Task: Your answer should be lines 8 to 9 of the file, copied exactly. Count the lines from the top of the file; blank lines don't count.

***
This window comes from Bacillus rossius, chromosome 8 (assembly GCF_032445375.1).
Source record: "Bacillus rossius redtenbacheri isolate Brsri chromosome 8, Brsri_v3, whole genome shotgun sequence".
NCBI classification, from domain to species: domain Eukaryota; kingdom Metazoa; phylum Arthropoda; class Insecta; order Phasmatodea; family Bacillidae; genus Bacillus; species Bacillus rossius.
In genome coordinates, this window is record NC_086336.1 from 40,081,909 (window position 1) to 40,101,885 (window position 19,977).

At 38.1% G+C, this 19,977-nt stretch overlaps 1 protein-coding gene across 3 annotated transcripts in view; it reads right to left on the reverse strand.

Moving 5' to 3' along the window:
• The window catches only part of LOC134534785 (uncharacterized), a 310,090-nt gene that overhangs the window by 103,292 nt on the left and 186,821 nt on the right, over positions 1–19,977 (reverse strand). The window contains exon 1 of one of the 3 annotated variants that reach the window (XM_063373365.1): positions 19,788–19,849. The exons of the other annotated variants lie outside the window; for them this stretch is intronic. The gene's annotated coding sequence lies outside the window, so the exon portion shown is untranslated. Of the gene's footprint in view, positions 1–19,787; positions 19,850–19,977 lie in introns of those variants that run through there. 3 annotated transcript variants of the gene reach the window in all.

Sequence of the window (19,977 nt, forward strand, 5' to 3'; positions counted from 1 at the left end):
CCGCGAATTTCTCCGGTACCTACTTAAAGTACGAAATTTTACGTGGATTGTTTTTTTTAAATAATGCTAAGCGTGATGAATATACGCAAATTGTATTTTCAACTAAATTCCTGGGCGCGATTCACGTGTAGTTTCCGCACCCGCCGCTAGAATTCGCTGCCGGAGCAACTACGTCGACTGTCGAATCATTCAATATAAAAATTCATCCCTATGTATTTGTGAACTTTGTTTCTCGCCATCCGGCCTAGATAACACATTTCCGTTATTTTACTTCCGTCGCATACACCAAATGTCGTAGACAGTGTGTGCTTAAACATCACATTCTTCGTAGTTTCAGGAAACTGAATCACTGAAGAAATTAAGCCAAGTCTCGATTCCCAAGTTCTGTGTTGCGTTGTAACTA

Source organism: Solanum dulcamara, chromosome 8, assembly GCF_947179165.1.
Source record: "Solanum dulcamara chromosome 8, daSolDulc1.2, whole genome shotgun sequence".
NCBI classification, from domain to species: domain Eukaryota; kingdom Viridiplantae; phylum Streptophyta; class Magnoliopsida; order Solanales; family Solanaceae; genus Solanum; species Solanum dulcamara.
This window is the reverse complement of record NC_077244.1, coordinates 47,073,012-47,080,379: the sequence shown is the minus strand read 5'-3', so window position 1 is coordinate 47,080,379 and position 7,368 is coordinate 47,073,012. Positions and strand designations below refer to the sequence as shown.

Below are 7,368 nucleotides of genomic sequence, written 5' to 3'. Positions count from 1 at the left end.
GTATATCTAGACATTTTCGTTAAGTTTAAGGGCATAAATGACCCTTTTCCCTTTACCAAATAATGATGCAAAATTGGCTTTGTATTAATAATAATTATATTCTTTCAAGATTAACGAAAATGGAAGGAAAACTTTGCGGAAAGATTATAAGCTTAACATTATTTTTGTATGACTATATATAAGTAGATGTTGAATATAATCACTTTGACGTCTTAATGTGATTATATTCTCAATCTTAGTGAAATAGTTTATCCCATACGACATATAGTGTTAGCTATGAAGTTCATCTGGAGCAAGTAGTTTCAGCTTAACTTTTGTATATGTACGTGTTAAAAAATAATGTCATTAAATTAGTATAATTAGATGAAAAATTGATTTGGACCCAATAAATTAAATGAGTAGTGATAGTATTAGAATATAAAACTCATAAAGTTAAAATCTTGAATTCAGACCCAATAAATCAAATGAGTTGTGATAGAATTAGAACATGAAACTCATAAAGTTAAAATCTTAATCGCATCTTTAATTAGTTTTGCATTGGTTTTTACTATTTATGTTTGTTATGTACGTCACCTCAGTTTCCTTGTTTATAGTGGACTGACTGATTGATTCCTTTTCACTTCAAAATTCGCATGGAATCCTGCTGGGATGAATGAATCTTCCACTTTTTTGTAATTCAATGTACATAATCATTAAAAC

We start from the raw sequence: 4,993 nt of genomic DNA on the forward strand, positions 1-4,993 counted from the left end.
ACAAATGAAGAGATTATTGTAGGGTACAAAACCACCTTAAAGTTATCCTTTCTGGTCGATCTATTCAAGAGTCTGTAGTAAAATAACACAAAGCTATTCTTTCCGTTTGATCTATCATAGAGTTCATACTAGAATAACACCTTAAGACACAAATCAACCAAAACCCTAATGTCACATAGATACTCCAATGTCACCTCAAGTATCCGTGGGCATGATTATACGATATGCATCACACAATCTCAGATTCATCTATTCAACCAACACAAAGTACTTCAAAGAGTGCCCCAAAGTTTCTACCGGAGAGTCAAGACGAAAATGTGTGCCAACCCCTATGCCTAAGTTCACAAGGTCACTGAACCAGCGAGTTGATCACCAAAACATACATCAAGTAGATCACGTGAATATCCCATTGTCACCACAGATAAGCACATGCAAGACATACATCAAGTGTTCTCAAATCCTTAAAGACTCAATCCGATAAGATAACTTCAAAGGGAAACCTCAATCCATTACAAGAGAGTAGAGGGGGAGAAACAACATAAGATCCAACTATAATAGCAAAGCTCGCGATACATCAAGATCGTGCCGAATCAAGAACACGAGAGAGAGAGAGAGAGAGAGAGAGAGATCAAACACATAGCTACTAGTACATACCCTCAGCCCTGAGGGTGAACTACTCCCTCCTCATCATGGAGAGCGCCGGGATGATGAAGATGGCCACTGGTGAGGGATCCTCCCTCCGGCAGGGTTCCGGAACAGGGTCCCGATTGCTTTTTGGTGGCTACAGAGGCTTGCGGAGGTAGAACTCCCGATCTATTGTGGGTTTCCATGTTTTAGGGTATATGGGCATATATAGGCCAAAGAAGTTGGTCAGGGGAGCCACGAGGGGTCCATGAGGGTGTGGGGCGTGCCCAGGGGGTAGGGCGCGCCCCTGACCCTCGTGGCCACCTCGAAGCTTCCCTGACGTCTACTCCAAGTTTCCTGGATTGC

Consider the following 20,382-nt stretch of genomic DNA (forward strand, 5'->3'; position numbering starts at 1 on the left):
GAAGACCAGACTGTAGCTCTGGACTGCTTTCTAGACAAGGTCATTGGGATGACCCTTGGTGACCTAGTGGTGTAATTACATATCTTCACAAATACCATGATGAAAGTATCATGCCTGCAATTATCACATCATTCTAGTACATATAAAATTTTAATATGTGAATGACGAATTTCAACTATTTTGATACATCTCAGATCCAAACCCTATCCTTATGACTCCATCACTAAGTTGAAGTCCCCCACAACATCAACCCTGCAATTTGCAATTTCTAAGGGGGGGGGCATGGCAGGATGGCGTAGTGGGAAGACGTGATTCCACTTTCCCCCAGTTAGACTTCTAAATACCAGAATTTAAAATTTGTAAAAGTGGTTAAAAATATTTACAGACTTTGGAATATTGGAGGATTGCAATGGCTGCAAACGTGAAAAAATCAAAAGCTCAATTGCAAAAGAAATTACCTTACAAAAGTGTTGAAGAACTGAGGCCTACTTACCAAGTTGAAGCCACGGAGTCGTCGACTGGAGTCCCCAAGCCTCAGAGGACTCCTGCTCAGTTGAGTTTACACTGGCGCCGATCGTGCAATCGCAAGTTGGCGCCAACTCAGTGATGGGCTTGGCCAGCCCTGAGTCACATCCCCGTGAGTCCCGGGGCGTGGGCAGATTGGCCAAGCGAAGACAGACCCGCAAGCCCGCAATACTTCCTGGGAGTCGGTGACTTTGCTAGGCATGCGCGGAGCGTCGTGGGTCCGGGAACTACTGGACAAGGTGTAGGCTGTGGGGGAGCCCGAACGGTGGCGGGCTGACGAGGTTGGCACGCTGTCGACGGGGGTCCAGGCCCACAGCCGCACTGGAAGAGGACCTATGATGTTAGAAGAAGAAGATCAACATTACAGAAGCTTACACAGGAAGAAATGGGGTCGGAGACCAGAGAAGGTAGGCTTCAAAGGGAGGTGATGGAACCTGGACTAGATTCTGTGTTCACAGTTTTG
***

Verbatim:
Sequence of the window (19,977 nt, forward strand, 5' to 3'; positions counted from 1 at the left end):
CCGCGAATTTCTCCGGTACCTACTTAAAGTACGAAATTTTACGTGGATTGTTTTTTTTAAATAATGCTAAGCGTGATGAATATACGCAAATTGTATTTTCAACTAAATTCCTGGGCGCGATTCACGTGTAGTTTCCGCACCCGCCGCTAGAATTCGCTGCCGGAGCAACTACGTCGACTGTCGAATCATTCAATATAAAAATTCATCCCTATGTATTTGTGAACTTTGTTTCTCGCCATCCGGCCTAGATAACACATTTCCGTTATTTTACTTCCGTCGCATACACCAAATGTCGTAGACAGTGTGTGCTTAAACATCACATTCTTCGTAGTTTCAGGAAACTGAATCACTGAAGAAATTAAGCCAAGTCTCGATTCCCAAGTTCTGTGTTGCGTTGTAACTA